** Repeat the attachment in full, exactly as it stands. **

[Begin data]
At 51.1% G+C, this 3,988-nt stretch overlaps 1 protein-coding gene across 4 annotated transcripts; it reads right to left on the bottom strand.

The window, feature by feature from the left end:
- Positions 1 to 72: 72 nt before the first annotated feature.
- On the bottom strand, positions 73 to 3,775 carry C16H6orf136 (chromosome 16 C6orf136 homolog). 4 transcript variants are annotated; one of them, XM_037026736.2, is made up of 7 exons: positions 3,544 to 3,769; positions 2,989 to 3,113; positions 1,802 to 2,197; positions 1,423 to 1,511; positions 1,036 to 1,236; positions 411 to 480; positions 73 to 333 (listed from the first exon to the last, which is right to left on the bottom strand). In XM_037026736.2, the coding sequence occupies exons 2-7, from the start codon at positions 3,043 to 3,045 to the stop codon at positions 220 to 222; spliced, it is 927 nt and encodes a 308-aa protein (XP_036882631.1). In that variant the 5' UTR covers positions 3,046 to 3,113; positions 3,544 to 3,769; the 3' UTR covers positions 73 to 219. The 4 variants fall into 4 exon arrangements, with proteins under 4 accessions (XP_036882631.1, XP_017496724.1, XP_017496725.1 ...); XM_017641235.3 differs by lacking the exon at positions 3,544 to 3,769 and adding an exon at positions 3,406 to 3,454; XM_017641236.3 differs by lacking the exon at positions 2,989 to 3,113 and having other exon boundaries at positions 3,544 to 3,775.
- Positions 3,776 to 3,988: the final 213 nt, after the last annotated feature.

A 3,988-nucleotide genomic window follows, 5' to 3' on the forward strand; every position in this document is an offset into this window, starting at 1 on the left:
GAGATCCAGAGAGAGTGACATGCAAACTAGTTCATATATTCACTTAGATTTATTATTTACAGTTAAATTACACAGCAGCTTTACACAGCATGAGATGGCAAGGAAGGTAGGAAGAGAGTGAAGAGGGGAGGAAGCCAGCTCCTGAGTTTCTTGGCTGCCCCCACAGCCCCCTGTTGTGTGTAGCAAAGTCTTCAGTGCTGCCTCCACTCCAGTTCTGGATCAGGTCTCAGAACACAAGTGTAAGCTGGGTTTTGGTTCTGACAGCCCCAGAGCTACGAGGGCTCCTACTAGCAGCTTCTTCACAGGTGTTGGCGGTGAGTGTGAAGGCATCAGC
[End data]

At 51.1% G+C, this 3,988-nt stretch overlaps 1 protein-coding gene across 4 annotated transcripts; it reads right to left on the bottom strand.

The window, feature by feature from the left end:
- Positions 1 to 72: 72 nt before the first annotated feature.
- On the bottom strand, positions 73 to 3,775 carry C16H6orf136 (chromosome 16 C6orf136 homolog). 4 transcript variants are annotated; one of them, XM_037026736.2, is made up of 7 exons: positions 3,544 to 3,769; positions 2,989 to 3,113; positions 1,802 to 2,197; positions 1,423 to 1,511; positions 1,036 to 1,236; positions 411 to 480; positions 73 to 333 (listed from the first exon to the last, which is right to left on the bottom strand). In XM_037026736.2, the coding sequence occupies exons 2-7, from the start codon at positions 3,043 to 3,045 to the stop codon at positions 220 to 222; spliced, it is 927 nt and encodes a 308-aa protein (XP_036882631.1). In that variant the 5' UTR covers positions 3,046 to 3,113; positions 3,544 to 3,769; the 3' UTR covers positions 73 to 219. The 4 variants fall into 4 exon arrangements, with proteins under 4 accessions (XP_036882631.1, XP_017496724.1, XP_017496725.1 ...); XM_017641235.3 differs by lacking the exon at positions 3,544 to 3,769 and adding an exon at positions 3,406 to 3,454; XM_017641236.3 differs by lacking the exon at positions 2,989 to 3,113 and having other exon boundaries at positions 3,544 to 3,775.
- Positions 3,776 to 3,988: the final 213 nt, after the last annotated feature.

A 3,988-nucleotide genomic window follows, 5' to 3' on the forward strand; every position in this document is an offset into this window, starting at 1 on the left:
GAGATCCAGAGAGAGTGACATGCAAACTAGTTCATATATTCACTTAGATTTATTATTTACAGTTAAATTACACAGCAGCTTTACACAGCATGAGATGGCAAGGAAGGTAGGAAGAGAGTGAAGAGGGGAGGAAGCCAGCTCCTGAGTTTCTTGGCTGCCCCCACAGCCCCCTGTTGTGTGTAGCAAAGTCTTCAGTGCTGCCTCCACTCCAGTTCTGGATCAGGTCTCAGAACACAAGTGTAAGCTGGGTTTTGGTTCTGACAGCCCCAGAGCTACGAGGGCTCCTACTAGCAGCTTCTTCACAGGTGTTGGCGGTGAGTGTGAAGGCATCAGC